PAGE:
by Laura Mansfield
This summer, I spent 10 weeks on a placement at the Met Office, in Exeter. This was part of the Mathematics of Planet Earth training programme and started with a week of lectures and lab sessions thanks to Professor Rupert Klein from the Freie Universität Berline, with guest lectures from UK academics and Met Office staff. The theme was “Multiscale analysis of atmosphere-ocean flows and related numerical issues” with topics covering scales in geophysical flows and asymptotic analysis. I learned a lot about how to approach geophysical problems and found the lectures to be the perfect balance of mathematics and physical intuition.
I spent the remaining 9 weeks in the Informatics Lab, who are a team of technologists, scientists and designers who work to innovate, explore and demonstrate new ideas, particularly to make data useful. I explored how probabilistic programming languages could be used in climate and weather modelling, which also gave me the chance to learn how to build simple climate models in Python. I presented some of this work at a seminar in the Met Office and wrote a few blog posts on my progress (see those here: an introduction to probabilistic programming , an application with differential equation modelling and simple climate modelling)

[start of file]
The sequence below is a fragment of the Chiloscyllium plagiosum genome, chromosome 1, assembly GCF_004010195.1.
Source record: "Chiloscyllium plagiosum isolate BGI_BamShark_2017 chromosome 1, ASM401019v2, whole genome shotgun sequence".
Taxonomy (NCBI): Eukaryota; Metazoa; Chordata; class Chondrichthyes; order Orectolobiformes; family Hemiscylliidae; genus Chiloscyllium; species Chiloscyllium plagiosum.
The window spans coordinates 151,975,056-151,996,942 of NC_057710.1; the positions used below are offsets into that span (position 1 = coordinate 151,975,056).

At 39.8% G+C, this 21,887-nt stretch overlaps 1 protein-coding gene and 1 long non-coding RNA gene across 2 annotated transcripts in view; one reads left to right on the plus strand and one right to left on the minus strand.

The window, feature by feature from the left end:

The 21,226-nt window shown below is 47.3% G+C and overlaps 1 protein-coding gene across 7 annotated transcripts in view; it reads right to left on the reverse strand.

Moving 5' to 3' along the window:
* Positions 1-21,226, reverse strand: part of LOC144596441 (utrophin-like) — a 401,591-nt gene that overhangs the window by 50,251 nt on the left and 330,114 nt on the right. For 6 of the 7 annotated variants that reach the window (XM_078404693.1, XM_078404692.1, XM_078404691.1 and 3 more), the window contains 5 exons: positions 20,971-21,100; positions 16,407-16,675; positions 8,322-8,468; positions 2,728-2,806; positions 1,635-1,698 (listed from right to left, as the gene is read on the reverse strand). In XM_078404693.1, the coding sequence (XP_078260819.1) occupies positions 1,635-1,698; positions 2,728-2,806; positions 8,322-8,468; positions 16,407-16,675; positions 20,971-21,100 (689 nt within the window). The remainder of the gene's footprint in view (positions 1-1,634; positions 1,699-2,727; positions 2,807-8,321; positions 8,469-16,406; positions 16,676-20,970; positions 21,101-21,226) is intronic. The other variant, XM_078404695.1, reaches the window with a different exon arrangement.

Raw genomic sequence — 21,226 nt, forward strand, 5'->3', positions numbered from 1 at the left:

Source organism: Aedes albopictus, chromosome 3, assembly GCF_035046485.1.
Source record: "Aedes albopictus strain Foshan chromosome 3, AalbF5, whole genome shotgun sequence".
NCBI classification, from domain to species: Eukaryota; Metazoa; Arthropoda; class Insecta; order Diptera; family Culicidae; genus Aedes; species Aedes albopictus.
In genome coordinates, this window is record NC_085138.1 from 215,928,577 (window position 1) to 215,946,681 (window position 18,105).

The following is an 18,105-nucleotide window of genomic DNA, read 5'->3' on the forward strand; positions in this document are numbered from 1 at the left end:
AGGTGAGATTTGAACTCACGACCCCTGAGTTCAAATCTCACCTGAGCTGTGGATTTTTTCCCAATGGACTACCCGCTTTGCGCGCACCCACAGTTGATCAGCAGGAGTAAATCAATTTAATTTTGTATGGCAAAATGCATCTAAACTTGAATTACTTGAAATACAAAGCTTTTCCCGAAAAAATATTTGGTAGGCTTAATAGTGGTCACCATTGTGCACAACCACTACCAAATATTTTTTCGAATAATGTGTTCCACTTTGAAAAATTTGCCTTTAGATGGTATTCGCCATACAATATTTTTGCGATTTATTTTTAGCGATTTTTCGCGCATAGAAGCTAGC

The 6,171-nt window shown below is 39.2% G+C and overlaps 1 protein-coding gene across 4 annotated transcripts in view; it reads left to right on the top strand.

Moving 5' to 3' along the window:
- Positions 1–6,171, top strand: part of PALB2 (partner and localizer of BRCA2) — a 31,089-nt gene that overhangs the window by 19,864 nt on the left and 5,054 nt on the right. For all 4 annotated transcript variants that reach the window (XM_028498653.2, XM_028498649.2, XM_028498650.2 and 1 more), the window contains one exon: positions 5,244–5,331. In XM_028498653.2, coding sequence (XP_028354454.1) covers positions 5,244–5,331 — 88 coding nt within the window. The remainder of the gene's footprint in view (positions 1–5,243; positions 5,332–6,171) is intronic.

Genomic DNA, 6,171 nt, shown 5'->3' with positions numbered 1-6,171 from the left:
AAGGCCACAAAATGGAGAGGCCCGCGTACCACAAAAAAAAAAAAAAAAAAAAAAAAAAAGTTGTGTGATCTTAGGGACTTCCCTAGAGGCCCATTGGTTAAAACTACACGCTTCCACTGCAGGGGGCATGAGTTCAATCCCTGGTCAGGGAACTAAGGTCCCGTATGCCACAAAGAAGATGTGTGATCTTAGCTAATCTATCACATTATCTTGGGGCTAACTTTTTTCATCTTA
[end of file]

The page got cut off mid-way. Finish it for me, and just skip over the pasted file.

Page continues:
The working environment in the lab was very different from a PhD office. I found that colleagues have a genuine interest in what other team members are working on and partner or team work to solve problems was common. While I was there, I also gained some tips on how to work better, including better coding practises, how to distribute tasks across computing resources and how to visualise data more effectively. I will definitely be taking a lot of this back to my PhD with me!
Outside of work, I also enjoyed life in Devon. We generally had great weather and Exeter is a lovely city to spend time in. I also took a few trips down to the beach, to surrounding villages and to Dartmoor. Plus, I can’t really complain about the views from the Informatics Lab.
My view from the Informatics Lab on a sunny day
Thanks to Rachel Prudden and everyone at the Informatics Lab who took me in for 2 months and to Mathematics of Planet Earth and the Met Office for making this happen.